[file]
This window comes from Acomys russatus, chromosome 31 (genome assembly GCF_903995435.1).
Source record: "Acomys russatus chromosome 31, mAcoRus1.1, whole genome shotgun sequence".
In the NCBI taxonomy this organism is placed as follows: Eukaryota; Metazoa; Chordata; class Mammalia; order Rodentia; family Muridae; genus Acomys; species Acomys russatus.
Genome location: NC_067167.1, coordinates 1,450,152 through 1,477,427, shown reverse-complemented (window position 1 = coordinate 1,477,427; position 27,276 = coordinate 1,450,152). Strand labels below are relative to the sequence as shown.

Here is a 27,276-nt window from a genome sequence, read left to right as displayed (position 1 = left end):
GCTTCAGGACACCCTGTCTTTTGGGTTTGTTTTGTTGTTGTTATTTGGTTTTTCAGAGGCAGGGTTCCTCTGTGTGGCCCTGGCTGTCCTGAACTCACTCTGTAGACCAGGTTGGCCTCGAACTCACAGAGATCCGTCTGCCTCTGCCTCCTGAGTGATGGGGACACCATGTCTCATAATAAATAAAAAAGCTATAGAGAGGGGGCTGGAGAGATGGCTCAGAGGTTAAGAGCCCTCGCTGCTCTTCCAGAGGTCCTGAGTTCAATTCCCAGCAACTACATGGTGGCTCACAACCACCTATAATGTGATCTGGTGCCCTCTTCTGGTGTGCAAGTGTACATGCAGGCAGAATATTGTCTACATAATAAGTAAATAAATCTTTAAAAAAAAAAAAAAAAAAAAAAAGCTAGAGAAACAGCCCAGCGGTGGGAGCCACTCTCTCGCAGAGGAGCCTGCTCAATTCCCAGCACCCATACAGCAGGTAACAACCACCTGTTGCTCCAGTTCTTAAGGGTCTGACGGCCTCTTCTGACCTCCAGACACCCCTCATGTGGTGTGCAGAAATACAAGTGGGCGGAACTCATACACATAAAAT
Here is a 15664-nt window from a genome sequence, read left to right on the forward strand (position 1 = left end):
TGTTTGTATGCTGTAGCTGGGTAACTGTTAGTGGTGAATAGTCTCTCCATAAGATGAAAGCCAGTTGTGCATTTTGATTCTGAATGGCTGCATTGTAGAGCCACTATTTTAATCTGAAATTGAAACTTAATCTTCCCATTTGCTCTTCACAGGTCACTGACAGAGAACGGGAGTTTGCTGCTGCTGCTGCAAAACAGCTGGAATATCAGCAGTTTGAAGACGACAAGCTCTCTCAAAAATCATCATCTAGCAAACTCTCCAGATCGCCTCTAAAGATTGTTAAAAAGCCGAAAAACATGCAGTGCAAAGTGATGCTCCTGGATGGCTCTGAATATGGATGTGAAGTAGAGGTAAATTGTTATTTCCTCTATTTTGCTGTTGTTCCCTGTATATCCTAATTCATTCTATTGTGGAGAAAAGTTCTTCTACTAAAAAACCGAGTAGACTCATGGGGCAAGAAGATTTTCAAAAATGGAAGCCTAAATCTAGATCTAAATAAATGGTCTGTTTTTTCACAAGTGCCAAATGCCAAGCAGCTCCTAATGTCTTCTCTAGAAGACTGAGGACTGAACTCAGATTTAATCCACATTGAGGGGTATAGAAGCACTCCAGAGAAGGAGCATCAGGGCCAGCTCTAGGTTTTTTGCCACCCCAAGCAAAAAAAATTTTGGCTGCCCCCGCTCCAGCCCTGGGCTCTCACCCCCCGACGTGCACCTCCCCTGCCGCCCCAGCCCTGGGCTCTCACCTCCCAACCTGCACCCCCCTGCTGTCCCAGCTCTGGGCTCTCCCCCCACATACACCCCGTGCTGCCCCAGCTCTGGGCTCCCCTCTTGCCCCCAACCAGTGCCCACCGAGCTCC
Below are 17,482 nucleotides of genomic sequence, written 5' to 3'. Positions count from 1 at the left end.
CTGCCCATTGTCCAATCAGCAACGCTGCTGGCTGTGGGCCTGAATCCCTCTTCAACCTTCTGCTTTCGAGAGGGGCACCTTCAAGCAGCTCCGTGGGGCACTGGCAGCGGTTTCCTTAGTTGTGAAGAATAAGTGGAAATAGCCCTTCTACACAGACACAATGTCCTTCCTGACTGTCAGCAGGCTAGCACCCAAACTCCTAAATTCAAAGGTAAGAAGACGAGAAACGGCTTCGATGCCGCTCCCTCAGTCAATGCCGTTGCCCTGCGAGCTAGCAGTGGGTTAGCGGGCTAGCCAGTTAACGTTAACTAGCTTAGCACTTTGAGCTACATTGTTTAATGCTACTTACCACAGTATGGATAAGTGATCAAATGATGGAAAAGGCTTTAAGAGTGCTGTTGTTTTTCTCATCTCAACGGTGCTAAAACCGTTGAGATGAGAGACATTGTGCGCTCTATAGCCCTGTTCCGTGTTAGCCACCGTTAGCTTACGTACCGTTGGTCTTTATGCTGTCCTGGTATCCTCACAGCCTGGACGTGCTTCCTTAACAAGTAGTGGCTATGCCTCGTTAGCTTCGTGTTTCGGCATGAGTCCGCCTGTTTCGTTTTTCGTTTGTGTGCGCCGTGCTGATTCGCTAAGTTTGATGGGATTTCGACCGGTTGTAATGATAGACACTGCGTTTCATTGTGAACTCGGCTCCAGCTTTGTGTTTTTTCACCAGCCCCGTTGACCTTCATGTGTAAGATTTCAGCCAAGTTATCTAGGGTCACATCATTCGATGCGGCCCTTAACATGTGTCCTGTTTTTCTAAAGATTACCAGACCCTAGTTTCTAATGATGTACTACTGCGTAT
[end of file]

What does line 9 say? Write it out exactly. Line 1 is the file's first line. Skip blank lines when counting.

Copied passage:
Below are 17,482 nucleotides of genomic sequence, written 5' to 3'. Positions count from 1 at the left end.